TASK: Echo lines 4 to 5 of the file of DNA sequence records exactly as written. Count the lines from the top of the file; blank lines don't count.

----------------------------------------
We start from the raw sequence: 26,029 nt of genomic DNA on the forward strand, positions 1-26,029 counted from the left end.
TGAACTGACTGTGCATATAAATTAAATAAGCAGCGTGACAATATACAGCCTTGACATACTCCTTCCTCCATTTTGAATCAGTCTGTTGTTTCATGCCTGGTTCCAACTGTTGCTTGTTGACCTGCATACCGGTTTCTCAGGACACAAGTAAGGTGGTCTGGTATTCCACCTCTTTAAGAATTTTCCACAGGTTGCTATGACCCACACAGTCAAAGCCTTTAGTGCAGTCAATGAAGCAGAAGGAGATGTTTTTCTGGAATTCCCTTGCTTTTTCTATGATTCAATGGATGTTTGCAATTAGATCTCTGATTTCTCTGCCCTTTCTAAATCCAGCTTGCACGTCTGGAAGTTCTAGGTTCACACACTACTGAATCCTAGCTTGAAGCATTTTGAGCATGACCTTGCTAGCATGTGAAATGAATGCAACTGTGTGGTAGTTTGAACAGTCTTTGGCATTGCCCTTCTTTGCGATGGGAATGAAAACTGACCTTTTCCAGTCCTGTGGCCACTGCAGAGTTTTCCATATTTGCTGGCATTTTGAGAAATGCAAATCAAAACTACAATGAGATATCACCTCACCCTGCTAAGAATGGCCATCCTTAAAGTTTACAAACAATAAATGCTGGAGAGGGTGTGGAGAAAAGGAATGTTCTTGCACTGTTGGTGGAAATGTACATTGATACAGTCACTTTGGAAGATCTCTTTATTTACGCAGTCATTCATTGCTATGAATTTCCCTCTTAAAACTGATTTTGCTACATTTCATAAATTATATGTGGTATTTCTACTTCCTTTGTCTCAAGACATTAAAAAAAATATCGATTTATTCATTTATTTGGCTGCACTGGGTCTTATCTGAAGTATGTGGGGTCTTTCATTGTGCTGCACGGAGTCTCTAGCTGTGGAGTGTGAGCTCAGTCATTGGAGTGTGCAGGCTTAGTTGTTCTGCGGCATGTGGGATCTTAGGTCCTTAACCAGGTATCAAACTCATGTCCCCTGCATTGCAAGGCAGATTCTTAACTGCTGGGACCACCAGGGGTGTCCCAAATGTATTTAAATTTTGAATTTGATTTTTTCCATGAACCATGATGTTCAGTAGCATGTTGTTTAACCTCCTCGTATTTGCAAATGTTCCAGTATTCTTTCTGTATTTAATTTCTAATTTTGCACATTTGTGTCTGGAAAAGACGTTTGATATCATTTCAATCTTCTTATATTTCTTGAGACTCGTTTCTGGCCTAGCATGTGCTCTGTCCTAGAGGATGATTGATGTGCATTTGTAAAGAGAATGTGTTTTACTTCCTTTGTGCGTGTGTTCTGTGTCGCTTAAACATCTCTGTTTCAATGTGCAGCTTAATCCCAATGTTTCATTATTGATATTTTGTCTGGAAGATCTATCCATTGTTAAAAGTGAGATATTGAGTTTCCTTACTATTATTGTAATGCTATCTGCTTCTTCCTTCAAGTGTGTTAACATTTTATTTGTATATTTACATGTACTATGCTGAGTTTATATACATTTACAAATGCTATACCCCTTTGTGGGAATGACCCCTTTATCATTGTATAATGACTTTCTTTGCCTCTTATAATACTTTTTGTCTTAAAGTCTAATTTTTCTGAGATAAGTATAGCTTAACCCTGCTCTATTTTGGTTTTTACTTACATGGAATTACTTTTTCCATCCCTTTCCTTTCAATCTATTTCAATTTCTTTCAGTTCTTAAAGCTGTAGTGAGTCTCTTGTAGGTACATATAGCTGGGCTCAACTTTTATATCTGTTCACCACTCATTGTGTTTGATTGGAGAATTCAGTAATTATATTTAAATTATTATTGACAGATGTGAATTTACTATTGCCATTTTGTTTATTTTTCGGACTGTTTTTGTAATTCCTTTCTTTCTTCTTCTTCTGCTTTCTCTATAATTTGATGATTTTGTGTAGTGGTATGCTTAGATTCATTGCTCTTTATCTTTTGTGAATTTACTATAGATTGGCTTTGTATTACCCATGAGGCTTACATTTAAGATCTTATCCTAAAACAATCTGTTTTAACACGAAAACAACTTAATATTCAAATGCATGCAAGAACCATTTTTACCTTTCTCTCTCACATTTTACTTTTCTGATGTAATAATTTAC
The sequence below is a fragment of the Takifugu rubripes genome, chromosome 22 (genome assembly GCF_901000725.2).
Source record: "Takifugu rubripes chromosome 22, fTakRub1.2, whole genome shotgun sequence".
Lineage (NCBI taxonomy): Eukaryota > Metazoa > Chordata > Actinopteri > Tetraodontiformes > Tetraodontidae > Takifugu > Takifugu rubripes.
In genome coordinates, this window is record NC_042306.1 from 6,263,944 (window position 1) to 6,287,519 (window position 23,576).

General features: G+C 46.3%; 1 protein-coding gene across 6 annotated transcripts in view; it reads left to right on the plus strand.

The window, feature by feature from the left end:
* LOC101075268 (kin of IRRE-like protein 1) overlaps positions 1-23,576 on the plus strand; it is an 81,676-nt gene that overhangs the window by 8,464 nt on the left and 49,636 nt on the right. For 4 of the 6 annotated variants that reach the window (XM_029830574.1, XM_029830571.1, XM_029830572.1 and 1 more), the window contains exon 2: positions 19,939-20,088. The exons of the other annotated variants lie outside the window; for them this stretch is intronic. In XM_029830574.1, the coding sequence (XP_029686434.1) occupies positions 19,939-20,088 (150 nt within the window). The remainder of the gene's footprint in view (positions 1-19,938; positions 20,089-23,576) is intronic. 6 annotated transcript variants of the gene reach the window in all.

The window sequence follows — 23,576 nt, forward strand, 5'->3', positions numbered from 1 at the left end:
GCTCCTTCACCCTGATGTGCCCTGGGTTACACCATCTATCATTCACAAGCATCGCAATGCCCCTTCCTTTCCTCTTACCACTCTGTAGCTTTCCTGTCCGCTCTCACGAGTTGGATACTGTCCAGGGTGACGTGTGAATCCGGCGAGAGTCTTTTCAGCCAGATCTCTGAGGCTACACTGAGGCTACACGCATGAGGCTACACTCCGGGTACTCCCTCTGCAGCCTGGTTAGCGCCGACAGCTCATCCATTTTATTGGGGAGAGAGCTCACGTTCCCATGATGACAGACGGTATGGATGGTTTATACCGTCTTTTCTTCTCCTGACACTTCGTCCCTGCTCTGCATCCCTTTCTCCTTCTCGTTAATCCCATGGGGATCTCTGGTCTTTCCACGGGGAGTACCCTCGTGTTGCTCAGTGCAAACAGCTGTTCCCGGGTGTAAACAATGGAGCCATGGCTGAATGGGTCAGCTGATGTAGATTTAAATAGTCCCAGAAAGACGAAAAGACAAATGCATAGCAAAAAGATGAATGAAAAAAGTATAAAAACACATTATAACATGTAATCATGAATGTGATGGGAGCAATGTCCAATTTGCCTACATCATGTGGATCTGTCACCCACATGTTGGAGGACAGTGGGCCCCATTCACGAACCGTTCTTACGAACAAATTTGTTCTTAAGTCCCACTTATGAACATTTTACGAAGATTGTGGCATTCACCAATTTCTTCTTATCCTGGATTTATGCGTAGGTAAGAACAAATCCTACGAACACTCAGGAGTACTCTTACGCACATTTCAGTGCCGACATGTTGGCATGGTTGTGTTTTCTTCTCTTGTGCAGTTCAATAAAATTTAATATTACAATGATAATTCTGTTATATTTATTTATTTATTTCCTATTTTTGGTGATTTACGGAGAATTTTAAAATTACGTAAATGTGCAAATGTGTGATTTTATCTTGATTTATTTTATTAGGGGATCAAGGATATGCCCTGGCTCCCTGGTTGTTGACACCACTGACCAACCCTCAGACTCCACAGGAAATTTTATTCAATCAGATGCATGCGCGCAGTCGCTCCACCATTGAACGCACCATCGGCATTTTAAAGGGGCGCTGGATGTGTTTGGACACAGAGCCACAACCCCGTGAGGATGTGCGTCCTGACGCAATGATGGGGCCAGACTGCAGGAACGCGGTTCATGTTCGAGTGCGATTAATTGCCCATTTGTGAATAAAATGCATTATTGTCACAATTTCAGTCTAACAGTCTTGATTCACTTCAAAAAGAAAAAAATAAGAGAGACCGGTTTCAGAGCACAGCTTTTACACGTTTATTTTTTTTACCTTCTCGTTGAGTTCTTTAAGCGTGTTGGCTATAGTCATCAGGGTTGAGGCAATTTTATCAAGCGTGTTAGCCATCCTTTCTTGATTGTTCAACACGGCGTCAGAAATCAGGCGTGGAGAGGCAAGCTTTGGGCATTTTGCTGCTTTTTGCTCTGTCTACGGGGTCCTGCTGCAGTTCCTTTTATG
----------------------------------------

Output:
Source record: "Takifugu rubripes chromosome 22, fTakRub1.2, whole genome shotgun sequence".
Lineage (NCBI taxonomy): Eukaryota > Metazoa > Chordata > Actinopteri > Tetraodontiformes > Tetraodontidae > Takifugu > Takifugu rubripes.